Can an old dog learn new tricks?
It is a new technology, and cutting-edge stuff is fascinating -- fascinatingly rewarding, if you can teach yourself how to work it.
So I decided to publish a book on Kindle.
But I did make two rules for myself:
One, that it should cost absolutely nothing
Two, that I would share the expertise I learned with the world, via this blog.
Accordingly, this is the first of several posts, all with the same subject line, number of the post added -- just as they did with letters sent off to the Pacific in windjammer whaling days.
To publish your novel on Kindle, you need to create three things:
So, let's start with the book
This is your novel. In my case, it was a printed book -- my novel Abigail, which was published in London, New York, and New Zealand in the late 1980s, and went into paperback and German language editions. Rights had reverted long ago, which made it legal.
However, it had been written on a typewriter, so I had no PDF file -- meaning that I had the choice of scanning it, or re-keying the entire book.
I chose to re-type the book -- all 150,000 words of it. This was partly to rewrite some parts of it: the story is set in the age of whaling under sail, and whaling as a topic has become more difficult in the intervening years.
(There really are people who think they are doing their bit to save the long-dead whales by refusing to read anything about the business, which is rather unfair to the grit and courage of the men who made a dangerous living out of the brutal trade, and the captains' wives and daughters who sailed with them. So I wanted to down-play some of the descriptive sections.)
And, while the book had been professionally edited, it had been done on manuscript, which inevitably means a less than perfect job. While there were very, very few typos to fix, there were a lot of redundancies: words that are repeated until it becomes jarring.
For instance, in just one paragraph I found five instances of the word "grip." In other places, the dialogue was stilted, and events didn't happen in an ideal order. So, re-keying the book involved a lot of self-editing and some re-writing.
It also led to many hours of proof-reading. The spellcheck is a great resource, and should be used over and over. However, it is not perfect. You have to proof-read as well. If you have a good friend with eagle eyesight and an accommodating nature, get that friend to proof-read it, too.
Now, for the preliminary formatting. My document was written in Microsoft Word, so these hints and tips apply to that.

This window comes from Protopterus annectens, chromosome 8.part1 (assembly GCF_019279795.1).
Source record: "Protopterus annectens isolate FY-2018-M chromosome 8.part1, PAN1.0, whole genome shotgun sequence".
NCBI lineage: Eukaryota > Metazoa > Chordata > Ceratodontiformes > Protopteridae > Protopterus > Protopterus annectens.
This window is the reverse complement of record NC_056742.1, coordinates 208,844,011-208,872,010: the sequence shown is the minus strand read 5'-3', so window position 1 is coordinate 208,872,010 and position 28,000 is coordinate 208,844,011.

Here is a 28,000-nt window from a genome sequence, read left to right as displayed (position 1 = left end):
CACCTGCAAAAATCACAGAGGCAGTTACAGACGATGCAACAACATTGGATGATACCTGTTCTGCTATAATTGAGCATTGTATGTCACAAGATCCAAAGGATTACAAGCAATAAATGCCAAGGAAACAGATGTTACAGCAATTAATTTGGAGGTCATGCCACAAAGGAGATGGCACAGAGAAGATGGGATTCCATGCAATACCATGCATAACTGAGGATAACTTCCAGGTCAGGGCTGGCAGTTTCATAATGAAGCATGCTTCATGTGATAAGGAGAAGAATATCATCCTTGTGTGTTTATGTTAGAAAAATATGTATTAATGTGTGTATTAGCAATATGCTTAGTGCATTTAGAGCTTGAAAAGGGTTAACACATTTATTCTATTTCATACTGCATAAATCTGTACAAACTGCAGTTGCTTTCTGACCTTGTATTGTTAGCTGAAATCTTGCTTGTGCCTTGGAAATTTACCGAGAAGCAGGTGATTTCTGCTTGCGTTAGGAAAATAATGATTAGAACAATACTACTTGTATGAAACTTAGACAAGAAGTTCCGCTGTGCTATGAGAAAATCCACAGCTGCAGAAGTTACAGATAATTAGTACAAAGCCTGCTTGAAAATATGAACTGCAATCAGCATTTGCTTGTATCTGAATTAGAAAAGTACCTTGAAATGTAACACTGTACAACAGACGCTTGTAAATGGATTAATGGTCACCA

First, I learned that to get a professional looking eBook, I needed to adapt my manuscript, because what I saw on my screen was not what is going to be shown on Kindle. Back when I learned to touch type, I was taught to hit the space bar twice at the end of every sentence; now I do it automatically. But it doesn't look good on Kindle. So this was the first thing to be fixed.
Hit the show/hide button on your toolbar, marked in orange in this screenshot:
This will bring up all the formatting. If you see a double-dot at the end of a sentence, you have hit the space bar twice. Backspace to get rid of one of them. You can take a short cut by going to find/replace and hitting the space bar twice in the "find" space (you won't see anything, but your computer will understand), and then hitting the space bar once in the "replace" space. Clicking "replace all" will theoretically get rid of all the extra spaces, but it also tends to get rid of spaces you do want, as well.
We oldies were also taught to indent the beginning of paragraphs by hitting tab. This does not work with Kindle, which does not recognize tabs.
Yet it is important to have an indent, if you want a professional looking book. So, instead of indenting the start of paragraphs by hitting the tab, you adapt the "normal" style sheet. This is to the right of the show/hide symbol in the screen shot above.
Right-click on "normal" and in the drop-down menu, look for "modify."
Hit this, and a screen will come up. Check that the font is Times New Roman, that your font size is 12. Then hit "format" in the bottom lefthand corner, and select "paragraph" from the drop-down menu.
In the screen that comes up, make sure the alignment is left, and that there are zeros in the indentation spaces. Then look for "special" on the righthand side. Select "first line" and then change the figures under "By" until it reads 0.5 cm. (Some people like a smaller indent, but I found that 0.5 cm was fine.)
Then hit OK, and OK again in the previous screen, which will then come up.
And that's it. New paragraphs will indent automatically, with no manual formatting to confuse Kindle.
In the next post I will tell you what I found out about formatting chapter headings, and the front matter of your book.